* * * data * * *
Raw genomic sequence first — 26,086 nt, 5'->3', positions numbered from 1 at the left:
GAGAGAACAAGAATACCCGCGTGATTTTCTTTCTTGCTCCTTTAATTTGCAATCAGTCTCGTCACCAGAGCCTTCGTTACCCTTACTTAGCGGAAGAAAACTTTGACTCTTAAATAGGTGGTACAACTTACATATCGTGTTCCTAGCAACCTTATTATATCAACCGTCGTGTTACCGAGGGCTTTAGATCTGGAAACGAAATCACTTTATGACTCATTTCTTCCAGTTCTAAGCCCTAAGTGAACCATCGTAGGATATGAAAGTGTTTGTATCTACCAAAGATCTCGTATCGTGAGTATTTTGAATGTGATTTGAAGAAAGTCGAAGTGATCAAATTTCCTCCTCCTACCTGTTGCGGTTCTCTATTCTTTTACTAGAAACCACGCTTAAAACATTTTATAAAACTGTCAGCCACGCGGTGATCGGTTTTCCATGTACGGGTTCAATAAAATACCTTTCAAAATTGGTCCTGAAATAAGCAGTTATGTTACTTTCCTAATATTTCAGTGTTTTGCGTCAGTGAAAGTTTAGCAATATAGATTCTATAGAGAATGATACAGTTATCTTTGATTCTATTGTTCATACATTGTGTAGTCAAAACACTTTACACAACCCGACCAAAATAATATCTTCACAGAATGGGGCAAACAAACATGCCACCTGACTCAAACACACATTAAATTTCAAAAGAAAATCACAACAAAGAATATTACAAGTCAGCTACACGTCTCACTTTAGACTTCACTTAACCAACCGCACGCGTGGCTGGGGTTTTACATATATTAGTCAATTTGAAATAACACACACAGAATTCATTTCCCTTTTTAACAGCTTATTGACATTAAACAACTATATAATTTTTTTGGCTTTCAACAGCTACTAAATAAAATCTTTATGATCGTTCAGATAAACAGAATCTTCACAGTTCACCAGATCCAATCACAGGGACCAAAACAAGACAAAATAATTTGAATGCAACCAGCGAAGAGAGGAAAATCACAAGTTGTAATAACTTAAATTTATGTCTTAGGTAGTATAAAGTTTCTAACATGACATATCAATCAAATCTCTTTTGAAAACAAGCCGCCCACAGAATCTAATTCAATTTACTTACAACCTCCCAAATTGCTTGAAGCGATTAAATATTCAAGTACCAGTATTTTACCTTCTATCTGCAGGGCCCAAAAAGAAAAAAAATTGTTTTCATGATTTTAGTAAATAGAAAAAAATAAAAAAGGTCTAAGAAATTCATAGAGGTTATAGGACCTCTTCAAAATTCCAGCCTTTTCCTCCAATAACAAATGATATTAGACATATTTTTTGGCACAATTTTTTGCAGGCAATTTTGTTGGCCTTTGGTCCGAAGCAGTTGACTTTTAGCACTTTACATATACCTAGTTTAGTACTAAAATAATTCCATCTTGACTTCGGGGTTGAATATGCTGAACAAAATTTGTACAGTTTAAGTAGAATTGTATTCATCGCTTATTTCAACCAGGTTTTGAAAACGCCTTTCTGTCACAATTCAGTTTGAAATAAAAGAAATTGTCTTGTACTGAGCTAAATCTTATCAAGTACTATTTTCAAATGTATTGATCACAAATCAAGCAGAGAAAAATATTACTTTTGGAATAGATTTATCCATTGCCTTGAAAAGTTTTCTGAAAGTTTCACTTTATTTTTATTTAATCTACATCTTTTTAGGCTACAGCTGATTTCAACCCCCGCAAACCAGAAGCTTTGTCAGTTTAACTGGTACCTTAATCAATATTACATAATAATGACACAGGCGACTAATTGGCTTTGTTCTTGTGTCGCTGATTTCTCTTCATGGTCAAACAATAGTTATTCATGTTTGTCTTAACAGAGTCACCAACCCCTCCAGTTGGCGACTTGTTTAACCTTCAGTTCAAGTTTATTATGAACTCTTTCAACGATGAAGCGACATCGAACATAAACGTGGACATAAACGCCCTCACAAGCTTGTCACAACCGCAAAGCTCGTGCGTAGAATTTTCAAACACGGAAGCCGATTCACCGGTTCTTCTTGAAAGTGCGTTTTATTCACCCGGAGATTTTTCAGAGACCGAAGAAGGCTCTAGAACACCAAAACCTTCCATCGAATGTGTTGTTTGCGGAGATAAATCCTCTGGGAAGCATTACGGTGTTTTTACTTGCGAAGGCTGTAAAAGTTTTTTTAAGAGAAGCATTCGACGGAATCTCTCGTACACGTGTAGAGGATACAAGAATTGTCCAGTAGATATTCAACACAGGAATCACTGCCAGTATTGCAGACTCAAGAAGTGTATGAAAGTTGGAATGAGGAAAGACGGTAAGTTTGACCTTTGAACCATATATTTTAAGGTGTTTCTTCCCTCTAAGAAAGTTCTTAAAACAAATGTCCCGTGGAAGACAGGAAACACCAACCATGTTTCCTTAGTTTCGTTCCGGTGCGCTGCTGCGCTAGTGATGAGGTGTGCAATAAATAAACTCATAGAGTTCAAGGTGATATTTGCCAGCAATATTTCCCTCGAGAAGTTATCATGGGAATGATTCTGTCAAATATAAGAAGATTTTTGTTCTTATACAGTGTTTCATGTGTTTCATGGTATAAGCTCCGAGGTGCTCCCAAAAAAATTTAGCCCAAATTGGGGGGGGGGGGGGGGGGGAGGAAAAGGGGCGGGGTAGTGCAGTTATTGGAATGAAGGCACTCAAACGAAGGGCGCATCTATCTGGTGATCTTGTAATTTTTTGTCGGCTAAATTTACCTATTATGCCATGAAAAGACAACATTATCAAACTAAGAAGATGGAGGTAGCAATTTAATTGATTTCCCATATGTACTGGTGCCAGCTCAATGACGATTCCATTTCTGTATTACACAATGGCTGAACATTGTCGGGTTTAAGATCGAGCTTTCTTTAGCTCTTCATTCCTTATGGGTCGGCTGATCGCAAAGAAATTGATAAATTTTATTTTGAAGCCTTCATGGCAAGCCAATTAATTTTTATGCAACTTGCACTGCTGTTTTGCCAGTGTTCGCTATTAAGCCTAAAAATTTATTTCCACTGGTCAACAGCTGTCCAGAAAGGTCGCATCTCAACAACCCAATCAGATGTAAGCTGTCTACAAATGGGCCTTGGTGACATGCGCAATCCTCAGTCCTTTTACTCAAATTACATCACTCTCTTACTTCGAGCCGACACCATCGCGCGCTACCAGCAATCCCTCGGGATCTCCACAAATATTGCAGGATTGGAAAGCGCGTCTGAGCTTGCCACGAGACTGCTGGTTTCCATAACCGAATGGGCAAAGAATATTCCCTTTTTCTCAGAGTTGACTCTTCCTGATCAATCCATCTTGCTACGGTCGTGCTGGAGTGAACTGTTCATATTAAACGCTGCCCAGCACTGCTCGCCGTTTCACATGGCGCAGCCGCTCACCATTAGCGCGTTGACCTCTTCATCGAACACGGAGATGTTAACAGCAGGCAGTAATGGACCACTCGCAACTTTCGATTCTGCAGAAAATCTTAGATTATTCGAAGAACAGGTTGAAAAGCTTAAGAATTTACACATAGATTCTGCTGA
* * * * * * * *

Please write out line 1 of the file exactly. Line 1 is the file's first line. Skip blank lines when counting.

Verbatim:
Raw genomic sequence first — 26,086 nt, 5'->3', positions numbered from 1 at the left: